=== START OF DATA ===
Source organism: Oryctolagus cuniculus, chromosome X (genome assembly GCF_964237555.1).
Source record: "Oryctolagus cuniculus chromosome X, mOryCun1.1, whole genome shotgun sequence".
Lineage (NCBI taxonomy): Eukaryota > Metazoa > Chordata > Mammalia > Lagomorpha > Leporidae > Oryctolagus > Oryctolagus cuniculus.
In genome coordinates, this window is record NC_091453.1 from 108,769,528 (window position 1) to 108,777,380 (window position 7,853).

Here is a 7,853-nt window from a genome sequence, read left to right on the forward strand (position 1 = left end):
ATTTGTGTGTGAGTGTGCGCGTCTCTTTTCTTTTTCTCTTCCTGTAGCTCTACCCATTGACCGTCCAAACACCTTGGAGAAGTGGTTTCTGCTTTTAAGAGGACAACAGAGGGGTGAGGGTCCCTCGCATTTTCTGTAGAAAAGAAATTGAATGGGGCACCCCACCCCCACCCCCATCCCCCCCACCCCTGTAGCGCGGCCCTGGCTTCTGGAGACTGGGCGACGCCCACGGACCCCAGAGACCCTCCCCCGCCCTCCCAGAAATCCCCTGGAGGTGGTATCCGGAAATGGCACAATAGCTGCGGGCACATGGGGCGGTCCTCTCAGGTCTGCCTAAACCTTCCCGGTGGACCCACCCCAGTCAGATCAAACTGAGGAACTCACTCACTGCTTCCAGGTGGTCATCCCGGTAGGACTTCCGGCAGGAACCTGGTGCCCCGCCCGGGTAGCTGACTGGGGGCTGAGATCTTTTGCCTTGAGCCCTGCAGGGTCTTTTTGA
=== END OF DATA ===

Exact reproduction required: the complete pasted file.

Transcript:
Source organism: Oryctolagus cuniculus, chromosome X (genome assembly GCF_964237555.1).
Source record: "Oryctolagus cuniculus chromosome X, mOryCun1.1, whole genome shotgun sequence".
Lineage (NCBI taxonomy): Eukaryota > Metazoa > Chordata > Mammalia > Lagomorpha > Leporidae > Oryctolagus > Oryctolagus cuniculus.
In genome coordinates, this window is record NC_091453.1 from 108,769,528 (window position 1) to 108,777,380 (window position 7,853).

Here is a 7,853-nt window from a genome sequence, read left to right on the forward strand (position 1 = left end):
ATTTGTGTGTGAGTGTGCGCGTCTCTTTTCTTTTTCTCTTCCTGTAGCTCTACCCATTGACCGTCCAAACACCTTGGAGAAGTGGTTTCTGCTTTTAAGAGGACAACAGAGGGGTGAGGGTCCCTCGCATTTTCTGTAGAAAAGAAATTGAATGGGGCACCCCACCCCCACCCCCATCCCCCCCACCCCTGTAGCGCGGCCCTGGCTTCTGGAGACTGGGCGACGCCCACGGACCCCAGAGACCCTCCCCCGCCCTCCCAGAAATCCCCTGGAGGTGGTATCCGGAAATGGCACAATAGCTGCGGGCACATGGGGCGGTCCTCTCAGGTCTGCCTAAACCTTCCCGGTGGACCCACCCCAGTCAGATCAAACTGAGGAACTCACTCACTGCTTCCAGGTGGTCATCCCGGTAGGACTTCCGGCAGGAACCTGGTGCCCCGCCCGGGTAGCTGACTGGGGGCTGAGATCTTTTGCCTTGAGCCCTGCAGGGTCTTTTTGA